Noble Corporation, an offshore drilling contractor, has reduced its fleet to thirty units after retiring two drilling rigs. In addition, Noble will warm stack two of its ultra-deepwater semi-submersible rigs.
In its 4Q results report on Thursday, Noble said it decided to retire the 1976-built drillship Noble Discoverer and the 1979-built jack-up Noble Charles Copeland, thus reducing its entire fleet count to 30 rigs and its jack-up fleet to 14 units, including one under construction.
The move to retire the drillship Noble Discoverer came after the rig received a contract termination from Shell in December.
However, Shell said it would pay Noble for the remaining term at approximately 90% of the operating dayrate adjusted for certain other items. The oil major used the Noble Discoverer for its Arctic drilling operations alongside the Transocean’s semi-submersible drilling rig Polar Pioneer.
Noble posts loss in 4Q
Noble on Thursday reported a fourth quarter 2015 net loss attributable to Noble Corporation of $152 million, on revenues of $858 million, compared to the net loss of $609 million in the fourth quarter of 2014. Results for the fourth quarter of 2015 included an after-tax charge of $418 million, relating to the impairment of two rigs and certain corporate assets.
According to Noble, fourth quarter 2015 results benefited from a lump sum payment to the company, adjusted for certain other items, following Shell’s decision to terminate its remaining contract commitment on the Noble Discoverer in accordance with the terms of the contract.
The company recognized a net gain of $140 million after-tax following the termination.
Commenting on the company’s 4Q results and outlook for 2016, David W. Williams, Chairman, President and Chief Executive Officer of Noble Corporation, stated: “Ongoing cost control measures are likely to result in further reductions in 2016.”
Noble’s contract drilling services revenues in the fourth quarter of 2015 were $837 million, or $693 million after excluding approximately $145 million relating to the contract termination on the Noble Discoverer.
Although fleet utilization improved slightly in the fourth quarter to 83 percent compared to 82 percent in the previous quarter, average daily revenues, exclusive of the contract settlement and the arbitration award in the fourth and third quarters of 2015, respectively, declined 6 percent to $304,400 in the fourth quarter compared to $325,500 in the third quarter.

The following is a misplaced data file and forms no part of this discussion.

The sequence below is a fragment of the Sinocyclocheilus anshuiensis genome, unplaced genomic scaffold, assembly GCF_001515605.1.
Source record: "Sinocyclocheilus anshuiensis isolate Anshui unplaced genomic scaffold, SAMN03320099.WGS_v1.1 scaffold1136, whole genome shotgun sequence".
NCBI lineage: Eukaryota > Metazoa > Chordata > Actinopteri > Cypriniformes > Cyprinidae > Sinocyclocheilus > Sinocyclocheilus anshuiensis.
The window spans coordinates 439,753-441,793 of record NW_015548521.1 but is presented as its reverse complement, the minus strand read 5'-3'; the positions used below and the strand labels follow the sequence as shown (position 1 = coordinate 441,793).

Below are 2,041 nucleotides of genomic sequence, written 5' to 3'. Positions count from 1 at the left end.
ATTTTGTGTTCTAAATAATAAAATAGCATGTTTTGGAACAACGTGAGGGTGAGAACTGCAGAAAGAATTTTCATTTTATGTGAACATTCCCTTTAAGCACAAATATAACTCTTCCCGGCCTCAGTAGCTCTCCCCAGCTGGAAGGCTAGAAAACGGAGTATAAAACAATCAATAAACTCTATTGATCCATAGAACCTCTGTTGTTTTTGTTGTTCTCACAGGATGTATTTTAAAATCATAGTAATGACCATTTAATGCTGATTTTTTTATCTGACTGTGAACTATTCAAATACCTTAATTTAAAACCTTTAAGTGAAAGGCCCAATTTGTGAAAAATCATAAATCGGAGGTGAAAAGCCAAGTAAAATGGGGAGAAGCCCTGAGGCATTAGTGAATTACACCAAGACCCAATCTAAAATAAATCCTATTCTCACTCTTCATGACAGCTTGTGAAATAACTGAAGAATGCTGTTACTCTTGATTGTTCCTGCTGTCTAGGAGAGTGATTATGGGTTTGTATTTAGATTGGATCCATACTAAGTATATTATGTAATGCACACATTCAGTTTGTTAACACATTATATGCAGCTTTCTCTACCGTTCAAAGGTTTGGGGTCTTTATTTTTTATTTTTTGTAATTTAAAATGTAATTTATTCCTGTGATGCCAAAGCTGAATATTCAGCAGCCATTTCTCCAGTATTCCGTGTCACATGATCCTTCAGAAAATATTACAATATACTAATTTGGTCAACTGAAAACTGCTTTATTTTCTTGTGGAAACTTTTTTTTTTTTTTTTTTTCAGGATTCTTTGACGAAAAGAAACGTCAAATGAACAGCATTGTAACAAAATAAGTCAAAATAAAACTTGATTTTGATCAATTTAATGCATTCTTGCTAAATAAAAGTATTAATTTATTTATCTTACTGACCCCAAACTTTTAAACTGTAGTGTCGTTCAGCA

The decline was due largely to unfavorable contractual dayrate changes across the fleet and an increase in fleet downtime, primarily on rigs in the U.S. Gulf of Mexico, which were partially offset by the start of operations on the jack-up rig Noble Tom Prosser, Noble explained.
Following its decision to retire the Noble Discoverer, the company closed 2015 with all eight of its remaining drillships under long-term contracts.
In the semi-submersible fleet, the Noble Homer Ferrington remains cold stacked while the Noble Max Smith is idle. The company has started plans to “warm stack” the ultra-deepwater semi-submersibles Noble Jim Day and Noble Danny Adkins. The Noble Jim Day concluded a contract in late-January 2016 and the Noble Danny Adkins is expected to conclude its current drilling assignment by late-February 2016.
Since the close of 2015, the Noble Sam Hartley has started a three-year contract offshore Brunei and the Noble Sam Turner was awarded a two-year contract extension, placing the rig under contract through late-August 2018. As part of the extension, the rig’s dayrate was reduced to $197,000 effective December 3, 2015, from a previous dayrate of $218,000 and the two-year extension will begin in late-June 2016 at a dayrate of $96,500.
“We face a challenging offshore fundamental outlook in 2016,” said David Williams, “But Noble has successfully adapted to difficult cycles over its 95-year history and 2016 will be no different.”
Williams added: “Our focus in 2016 will continue to center around operating our fleet in a safe and efficient manner, while capitalizing on contract opportunities that develop across our regions of operation.”
Offshore Energy Today Staff